Broken, But Not De-Feeted

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crutches

You’ve gotta be #@$#!% kidding me!

This was the thought scrolling through my head as I heard the bones in my right foot snap last Thursday.

Yes, if you’ve been in my little blogging family for a while, you already know that in February ’08, while running along my favorite trail, I wiped out in some mud, rolled my ankle and fractured a biggish bone in my left foot.

Well, it’s just a little over a year later and, through some freakish convergence of karma, stupidity and nature, I’ve now taken out the other foot…same exact bone, on the same trail, at almost the same point, wearing the same shoes. But, this time, it’s a complete break, two pieces. So rather than walking around with a boot for 6 weeks, I’m on crutches, one-footed, for at least a month, before I even get to the walking air-cast stage.

I’ve been injured before, but never something that took away my mobility in any meaningful way.

And, I’ve got to tell you, this really sucks.

I don’t like being on crutches.

I don’t like that I have to plan my trips to the kitchen.

I don’t like that I can’t drive myself around.

I don’t like that I had to eat my sandwich standing in the kitchen, because I didn’t realize I couldn’t carry it with crutches in both hands.

I don’t like that I have to ask for help for things that I’ve done for myself for 43 years.

But, mostly, I mortified at how open I’ve become to the notion of man-fannypacks!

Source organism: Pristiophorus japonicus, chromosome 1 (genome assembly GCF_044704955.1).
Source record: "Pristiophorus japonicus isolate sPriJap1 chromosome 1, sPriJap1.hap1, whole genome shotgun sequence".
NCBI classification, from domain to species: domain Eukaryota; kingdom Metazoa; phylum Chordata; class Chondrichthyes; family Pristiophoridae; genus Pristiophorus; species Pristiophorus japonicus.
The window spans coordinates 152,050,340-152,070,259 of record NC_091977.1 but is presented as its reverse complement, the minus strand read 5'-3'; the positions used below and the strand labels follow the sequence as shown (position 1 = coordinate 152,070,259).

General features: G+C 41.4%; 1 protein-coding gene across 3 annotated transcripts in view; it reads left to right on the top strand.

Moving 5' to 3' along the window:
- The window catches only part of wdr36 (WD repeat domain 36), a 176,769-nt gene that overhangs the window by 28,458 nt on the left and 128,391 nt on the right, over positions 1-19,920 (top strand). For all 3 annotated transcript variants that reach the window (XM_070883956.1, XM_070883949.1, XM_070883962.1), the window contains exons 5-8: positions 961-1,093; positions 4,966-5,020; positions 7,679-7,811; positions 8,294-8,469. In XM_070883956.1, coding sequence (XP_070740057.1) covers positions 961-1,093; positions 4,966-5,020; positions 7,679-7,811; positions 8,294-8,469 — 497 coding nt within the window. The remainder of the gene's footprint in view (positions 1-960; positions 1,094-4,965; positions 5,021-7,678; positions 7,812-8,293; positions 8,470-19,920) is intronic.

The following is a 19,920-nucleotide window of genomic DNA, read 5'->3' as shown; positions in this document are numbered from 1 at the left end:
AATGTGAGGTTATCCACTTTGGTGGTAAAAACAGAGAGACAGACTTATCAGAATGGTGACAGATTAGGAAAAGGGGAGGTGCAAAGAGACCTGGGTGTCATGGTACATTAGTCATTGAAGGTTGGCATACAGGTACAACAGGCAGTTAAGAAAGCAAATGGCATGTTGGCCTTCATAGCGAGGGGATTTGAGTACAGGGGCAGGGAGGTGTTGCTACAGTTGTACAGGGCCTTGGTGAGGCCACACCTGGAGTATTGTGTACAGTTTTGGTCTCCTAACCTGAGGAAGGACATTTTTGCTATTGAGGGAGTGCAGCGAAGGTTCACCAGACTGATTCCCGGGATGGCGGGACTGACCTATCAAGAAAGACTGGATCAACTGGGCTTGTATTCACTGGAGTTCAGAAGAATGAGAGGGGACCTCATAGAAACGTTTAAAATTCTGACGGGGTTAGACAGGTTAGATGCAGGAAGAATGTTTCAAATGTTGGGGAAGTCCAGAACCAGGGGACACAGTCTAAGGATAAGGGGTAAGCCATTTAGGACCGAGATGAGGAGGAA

And, I am not loving the potential for imbalances, misalignment, atrophy, weight gain, loss of condition and wellness that this whole experience has the potential to rain down upon my life. Because, I have to be honest, I didn’t exactly go into this injury the picture of health.

In fact, I’m pretty confident that this injury was due, at least in part, to some major postural dysfunctions that resulted from my lack of attention to the changes in my body that occurred during my not-so-complete recovery from last year’s foot-astrophe. I didn’t respond nearly as aggressively as I should have, from both a nutritional, postural and fitness standpoint. And, it left me with a lot of aches, pains, lack of fitness and excess weight.

But, this time around…I’m not rolling over.

I’ve spent the better part of the last week researching the stages of repair for bone breaks, along with the activities and nutritional approaches that facilitate healing. Knowing that one part of my body will essentially be an orphan limb for 4-12 weeks, I am drawing upon my fitness and yoga background the create a staged conditioning and dynamic myofascial repatterning program designed to counter the effects of my unbalanced workloads.

One of my biggest challenges, though, will be cardiovascular exercise.

My ortho says everything weight bearing is out and I can’t even swim, unless I strap my legs to a board and only use my upper body. I’ll be trying that out this week and reporting back on how it worked. But, I’m in the early stages of brainstorming ways to get my heart moving…without using my feet. If anyone has suggestions, I’m all ears.

And, one more thing. Though it’s only been a week on crutches, I’ve already begun to work in shifting my mindset away from the suck-factor and back onto the “learning” factor. Already, what I’ve experienced has opened my eyes to what people who rely on crutches or other aids for a lifetime are challenged with.

I am truly humbled by how many little things have to be done differently when your body doesn’t function the way other peoples’ bodies do.

I’m awed by those who live with physical challenges far beyond what I’m experiencing with such grace. And, I’m thankful to have so many people in my life who are here to support, inspire and encourage me. To share in the journey.

Normally, I’d turn most of my energy inward at a time like this and focus on helping myself.

But, I figure we’ve grown a pretty phenomenal community here, one that’s certainly made my life richer. And, one that’s collectively waaaaayyyy smarter than me.